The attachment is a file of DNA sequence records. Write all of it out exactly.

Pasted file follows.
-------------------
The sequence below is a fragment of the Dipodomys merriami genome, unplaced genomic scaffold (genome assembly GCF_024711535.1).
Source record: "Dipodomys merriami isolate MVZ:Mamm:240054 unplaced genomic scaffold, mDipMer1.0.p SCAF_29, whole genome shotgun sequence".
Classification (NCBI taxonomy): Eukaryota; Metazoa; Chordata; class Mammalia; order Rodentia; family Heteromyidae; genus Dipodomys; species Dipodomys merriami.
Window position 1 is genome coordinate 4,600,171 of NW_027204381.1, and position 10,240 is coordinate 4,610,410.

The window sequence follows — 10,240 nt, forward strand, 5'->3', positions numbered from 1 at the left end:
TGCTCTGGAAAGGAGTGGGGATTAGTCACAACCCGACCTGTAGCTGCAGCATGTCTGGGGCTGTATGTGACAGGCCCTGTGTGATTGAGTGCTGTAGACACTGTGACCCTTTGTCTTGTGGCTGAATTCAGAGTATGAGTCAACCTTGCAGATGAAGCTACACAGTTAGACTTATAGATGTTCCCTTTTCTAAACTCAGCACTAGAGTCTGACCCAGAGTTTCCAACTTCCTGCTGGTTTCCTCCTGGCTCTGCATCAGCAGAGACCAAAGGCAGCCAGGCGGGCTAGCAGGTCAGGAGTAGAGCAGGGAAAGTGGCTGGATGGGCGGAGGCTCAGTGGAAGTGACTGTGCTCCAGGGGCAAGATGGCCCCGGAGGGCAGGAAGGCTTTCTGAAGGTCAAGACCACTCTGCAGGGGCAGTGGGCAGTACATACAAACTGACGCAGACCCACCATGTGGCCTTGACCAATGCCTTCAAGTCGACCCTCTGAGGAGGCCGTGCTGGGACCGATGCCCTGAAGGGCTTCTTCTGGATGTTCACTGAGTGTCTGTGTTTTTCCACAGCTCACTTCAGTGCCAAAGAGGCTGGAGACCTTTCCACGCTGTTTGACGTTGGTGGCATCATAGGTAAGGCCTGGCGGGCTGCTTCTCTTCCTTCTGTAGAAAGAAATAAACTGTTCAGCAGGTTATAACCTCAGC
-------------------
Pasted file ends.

The sequence below is a fragment of the Dipodomys merriami genome, unplaced genomic scaffold (genome assembly GCF_024711535.1).
Source record: "Dipodomys merriami isolate MVZ:Mamm:240054 unplaced genomic scaffold, mDipMer1.0.p SCAF_29, whole genome shotgun sequence".
Classification (NCBI taxonomy): Eukaryota; Metazoa; Chordata; class Mammalia; order Rodentia; family Heteromyidae; genus Dipodomys; species Dipodomys merriami.
Window position 1 is genome coordinate 4,600,171 of NW_027204381.1, and position 10,240 is coordinate 4,610,410.

The window sequence follows — 10,240 nt, forward strand, 5'->3', positions numbered from 1 at the left end:
TGCTCTGGAAAGGAGTGGGGATTAGTCACAACCCGACCTGTAGCTGCAGCATGTCTGGGGCTGTATGTGACAGGCCCTGTGTGATTGAGTGCTGTAGACACTGTGACCCTTTGTCTTGTGGCTGAATTCAGAGTATGAGTCAACCTTGCAGATGAAGCTACACAGTTAGACTTATAGATGTTCCCTTTTCTAAACTCAGCACTAGAGTCTGACCCAGAGTTTCCAACTTCCTGCTGGTTTCCTCCTGGCTCTGCATCAGCAGAGACCAAAGGCAGCCAGGCGGGCTAGCAGGTCAGGAGTAGAGCAGGGAAAGTGGCTGGATGGGCGGAGGCTCAGTGGAAGTGACTGTGCTCCAGGGGCAAGATGGCCCCGGAGGGCAGGAAGGCTTTCTGAAGGTCAAGACCACTCTGCAGGGGCAGTGGGCAGTACATACAAACTGACGCAGACCCACCATGTGGCCTTGACCAATGCCTTCAAGTCGACCCTCTGAGGAGGCCGTGCTGGGACCGATGCCCTGAAGGGCTTCTTCTGGATGTTCACTGAGTGTCTGTGTTTTTCCACAGCTCACTTCAGTGCCAAAGAGGCTGGAGACCTTTCCACGCTGTTTGACGTTGGTGGCATCATAGGTAAGGCCTGGCGGGCTGCTTCTCTTCCTTCTGTAGAAAGAAATAAACTGTTCAGCAGGTTATAACCTCAGC